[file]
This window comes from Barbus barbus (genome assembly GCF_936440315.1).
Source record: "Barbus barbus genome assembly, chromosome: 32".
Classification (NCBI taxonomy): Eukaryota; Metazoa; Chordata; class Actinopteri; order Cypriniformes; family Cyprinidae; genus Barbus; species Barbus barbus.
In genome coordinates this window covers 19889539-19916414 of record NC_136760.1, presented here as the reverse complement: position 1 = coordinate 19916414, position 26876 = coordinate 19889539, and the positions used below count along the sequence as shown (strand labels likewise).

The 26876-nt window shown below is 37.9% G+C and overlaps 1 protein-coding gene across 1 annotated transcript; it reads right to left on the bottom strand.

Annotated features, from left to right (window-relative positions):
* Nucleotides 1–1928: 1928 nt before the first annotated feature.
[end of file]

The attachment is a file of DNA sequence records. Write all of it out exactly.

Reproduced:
This window comes from Barbus barbus (genome assembly GCF_936440315.1).
Source record: "Barbus barbus genome assembly, chromosome: 32".
Classification (NCBI taxonomy): Eukaryota; Metazoa; Chordata; class Actinopteri; order Cypriniformes; family Cyprinidae; genus Barbus; species Barbus barbus.
In genome coordinates this window covers 19889539-19916414 of record NC_136760.1, presented here as the reverse complement: position 1 = coordinate 19916414, position 26876 = coordinate 19889539, and the positions used below count along the sequence as shown (strand labels likewise).

The 26876-nt window shown below is 37.9% G+C and overlaps 1 protein-coding gene across 1 annotated transcript; it reads right to left on the bottom strand.

Annotated features, from left to right (window-relative positions):
* Nucleotides 1–1928: 1928 nt before the first annotated feature.